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The Moonshine War

There are times I think Buffalo wants its people to be alcoholics. People here learn about the relatively unique drinking culture of the city from earlier ages, and it becomes a major point of pride in Buffalo to walk around a grocery store in a different region wondering aloud where the beer is hidden. If we’re in a bar in a different state, we vocally express our shock about the early closing of the bar come the 2 AM last call.

The dominating grocery branches in western New York, Tops and Wegman’s, line shelves with beer. Last call in Buffalo is 4 AM all around. People from Buffalo are frequently given the impression that Buffalo is the only city on the planet that does things like this.

The day on which Buffalonians will stop acting shocked at 2 AM closing times will probably never come, but it should. By the time most of us get to the required 21 years of age to have our first alcoholic drink, we’ve already been drinking in Fort Erie or Niagara Falls for the preceding two years anyway because 19 is the drinking age in Canada. At that point, the shock at reaching 21 in Buffalo is that the bar does NOT close down at 2 AM.

The last call is Chicago is 2 AM, but that is simply the common closing time. When you consider the variety of people who migrate to Chicago and get into the culture, you begin to realize how absurd the idea of a city that size not having bars open until 4 AM absurd. Chicago did in fact have handfuls of 4 AM bars, as well as 6 AM bars and all night bars. Bragging about 4 AM closing times suddenly became pointless. Pulling an all-night bender in Chicago is perfectly possible once you know where everything is.

Buffalonians are also proud to have grocery stores which sell beer, but after setting foot in Chicago that boast is not only pointless but downright foolish. On my first trip to a grocery store after returning to Buffalo, I noticed a large section devoted to international beers. Most of the beer people buy from grocery stores in Buffalo is the popular stuff, and the grocery stores selling exotic beers is a new idea here. And taking the word “exotic” in context is important here. Yes, there are beers available from countless different countries, but they’re being sold to a populace which thinks of Ohio as exotic. Great Lakes beer, which is brewed in Cleveland, hasn’t been around in Buffalo for very long. In Jewel and Dominick’s – the respective Chicago versions of Tops and Wegman’s – these beers have been readily available for years.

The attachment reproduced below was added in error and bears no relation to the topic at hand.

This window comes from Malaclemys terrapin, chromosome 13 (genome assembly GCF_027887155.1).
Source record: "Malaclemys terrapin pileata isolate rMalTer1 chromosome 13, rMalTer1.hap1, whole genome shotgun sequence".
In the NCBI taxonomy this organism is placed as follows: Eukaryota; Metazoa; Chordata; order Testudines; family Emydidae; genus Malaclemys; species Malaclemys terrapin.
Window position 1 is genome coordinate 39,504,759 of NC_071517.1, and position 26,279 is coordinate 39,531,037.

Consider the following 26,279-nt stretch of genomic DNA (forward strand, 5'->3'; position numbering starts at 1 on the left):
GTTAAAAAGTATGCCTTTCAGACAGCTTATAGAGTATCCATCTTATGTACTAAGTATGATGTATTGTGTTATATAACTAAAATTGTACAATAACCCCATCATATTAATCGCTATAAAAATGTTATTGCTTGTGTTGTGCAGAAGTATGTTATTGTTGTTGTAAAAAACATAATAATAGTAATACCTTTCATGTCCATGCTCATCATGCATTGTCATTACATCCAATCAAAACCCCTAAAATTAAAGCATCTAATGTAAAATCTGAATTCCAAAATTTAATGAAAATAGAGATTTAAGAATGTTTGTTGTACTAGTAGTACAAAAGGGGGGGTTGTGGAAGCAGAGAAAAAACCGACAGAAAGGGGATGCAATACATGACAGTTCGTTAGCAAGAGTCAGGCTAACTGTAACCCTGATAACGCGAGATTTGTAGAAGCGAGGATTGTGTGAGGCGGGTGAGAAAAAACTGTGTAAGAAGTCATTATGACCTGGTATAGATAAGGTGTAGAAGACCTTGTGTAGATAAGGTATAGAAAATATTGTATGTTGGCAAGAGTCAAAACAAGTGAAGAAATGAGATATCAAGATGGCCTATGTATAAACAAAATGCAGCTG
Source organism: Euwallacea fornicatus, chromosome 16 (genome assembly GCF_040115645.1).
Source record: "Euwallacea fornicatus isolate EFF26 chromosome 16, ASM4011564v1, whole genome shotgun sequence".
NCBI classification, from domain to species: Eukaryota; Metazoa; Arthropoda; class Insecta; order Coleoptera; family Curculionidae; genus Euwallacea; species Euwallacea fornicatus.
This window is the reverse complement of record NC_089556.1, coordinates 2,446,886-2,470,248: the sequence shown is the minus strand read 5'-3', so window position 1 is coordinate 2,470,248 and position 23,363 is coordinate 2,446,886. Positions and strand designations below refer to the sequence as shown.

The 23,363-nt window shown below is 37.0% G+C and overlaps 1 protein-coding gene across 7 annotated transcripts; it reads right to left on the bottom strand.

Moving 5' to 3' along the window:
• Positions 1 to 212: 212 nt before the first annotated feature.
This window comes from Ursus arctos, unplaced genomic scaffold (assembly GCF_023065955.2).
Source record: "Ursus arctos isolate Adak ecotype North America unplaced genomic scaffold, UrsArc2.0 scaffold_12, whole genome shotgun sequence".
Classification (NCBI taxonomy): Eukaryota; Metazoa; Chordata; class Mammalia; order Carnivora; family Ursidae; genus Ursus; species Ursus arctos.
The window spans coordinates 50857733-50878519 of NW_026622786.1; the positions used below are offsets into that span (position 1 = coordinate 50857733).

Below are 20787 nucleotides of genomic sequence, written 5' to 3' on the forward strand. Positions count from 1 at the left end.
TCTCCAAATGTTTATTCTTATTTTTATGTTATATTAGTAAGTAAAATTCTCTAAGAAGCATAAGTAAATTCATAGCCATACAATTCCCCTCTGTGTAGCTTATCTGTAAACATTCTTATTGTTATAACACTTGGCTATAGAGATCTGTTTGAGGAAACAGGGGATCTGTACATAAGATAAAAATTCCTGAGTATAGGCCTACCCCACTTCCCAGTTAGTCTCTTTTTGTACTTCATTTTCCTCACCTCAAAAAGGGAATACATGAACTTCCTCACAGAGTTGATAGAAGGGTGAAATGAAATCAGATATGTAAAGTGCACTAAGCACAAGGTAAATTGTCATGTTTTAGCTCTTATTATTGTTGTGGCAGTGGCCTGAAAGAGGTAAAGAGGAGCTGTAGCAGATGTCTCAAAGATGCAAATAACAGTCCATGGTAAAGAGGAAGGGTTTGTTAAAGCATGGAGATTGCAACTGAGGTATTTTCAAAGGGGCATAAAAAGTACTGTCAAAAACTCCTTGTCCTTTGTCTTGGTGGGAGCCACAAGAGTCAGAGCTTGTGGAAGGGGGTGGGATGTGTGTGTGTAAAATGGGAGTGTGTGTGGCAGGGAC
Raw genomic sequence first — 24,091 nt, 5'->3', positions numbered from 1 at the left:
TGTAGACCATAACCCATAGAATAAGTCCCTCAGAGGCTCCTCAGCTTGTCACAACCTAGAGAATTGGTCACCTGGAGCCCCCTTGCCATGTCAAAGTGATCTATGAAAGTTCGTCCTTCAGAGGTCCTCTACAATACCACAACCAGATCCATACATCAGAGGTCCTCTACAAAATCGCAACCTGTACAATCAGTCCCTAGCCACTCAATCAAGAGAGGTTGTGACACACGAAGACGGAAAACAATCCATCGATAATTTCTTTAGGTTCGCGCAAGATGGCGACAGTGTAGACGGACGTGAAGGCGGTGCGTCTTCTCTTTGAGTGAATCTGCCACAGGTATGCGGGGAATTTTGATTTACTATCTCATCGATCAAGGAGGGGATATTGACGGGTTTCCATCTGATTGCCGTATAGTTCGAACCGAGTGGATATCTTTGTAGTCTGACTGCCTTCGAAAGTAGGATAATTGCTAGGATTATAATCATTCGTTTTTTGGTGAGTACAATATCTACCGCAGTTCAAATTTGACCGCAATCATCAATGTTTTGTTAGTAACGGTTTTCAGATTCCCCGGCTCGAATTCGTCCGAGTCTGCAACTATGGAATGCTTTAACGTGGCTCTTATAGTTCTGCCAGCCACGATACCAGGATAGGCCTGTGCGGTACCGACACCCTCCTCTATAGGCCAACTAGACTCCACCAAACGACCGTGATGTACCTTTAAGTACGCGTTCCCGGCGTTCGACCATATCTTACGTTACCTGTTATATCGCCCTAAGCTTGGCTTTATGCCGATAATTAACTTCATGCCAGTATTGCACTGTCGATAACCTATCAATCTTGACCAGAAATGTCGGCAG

The Illinois state government seems to have a more laissez-faire attitude toward alcohol sales in general than the New York state government, and this is more apparent in the grocery stores than anywhere else. The alcohol your average Chicago grocer is allowed to sell you isn’t limited to just beer. It isn’t actually limited at all, really. At the average Dominick’s, wine was both more prevalent and more available than beer, and the better known brands of whiskey, rum, Irish cream, and vodka were also available. Dominick’s even served samples of wine and beer, an act which in New York may be worth jail time outside of a speakeasy. If the alcohol stores in Chicago weren’t selling the more local brands, there wouldn’t be any need at all for them.

For all the ways Chicago bests Buffalo in its drinking, though, Buffalo does hold an advantage in a couple of areas which are key to anyone from a border city. For all of the foreign beer you can buy in Chicago, it would seem like Chicago’s attitude toward Canada is that Canada doesn’t count as foreign. My de facto first question upon walking into a new bar in Chicago quickly became “got anything Canadian?” when I figured out the bars never heard of my favorite beers. Even most of the bars with a lot of international beers I went to neglected to sell brands from the great white north. The very few that knew Canadian brands also treated them like foreign brands; they were more expensive and sold strictly by the bottle, concepts which are unacceptable in Buffalo.

Buffalo also falls under the same minimum drinking age as Chicago, but it has an important trump card: Canada. While the 4 AM last call time never did manage to stretch across the northern border, a Buffalo kid can drink legally at age 19 if he’s willing to drive a few extra miles. The Peace Bridge takes us to Fort Erie, and the Rainbow Bridge allows people to cross to the more urbane part of Niagara Falls. Clifton Hill has a lot of highly regarded nightclubs and drinking points, and Casino Niagara sits right at the end of the Rainbow Bridge. Buffalo residents have access to a special kind of driver’s license which allows easier navigation around those damned passport laws.

The most memorable alcohol boast a Buffalo kid can make in Chicago is being able to drink up at Niagara Falls. People take special trips to Niagara Falls for weddings and honeymoons, once in a lifetime events. They go to photograph the waterfalls in all their powerful majesty during globetrots. Niagara Falls is one of the Seven Wonders of the Natural World, but in Buffalo, kids two years short of legal drinking treat it like just another hole in the wall.


About Nicholas Croston

I like to think. A lot. I like to question, challenge, and totally shock and unnerve people. I am a contrarian - whatever you stand for, I'm against.

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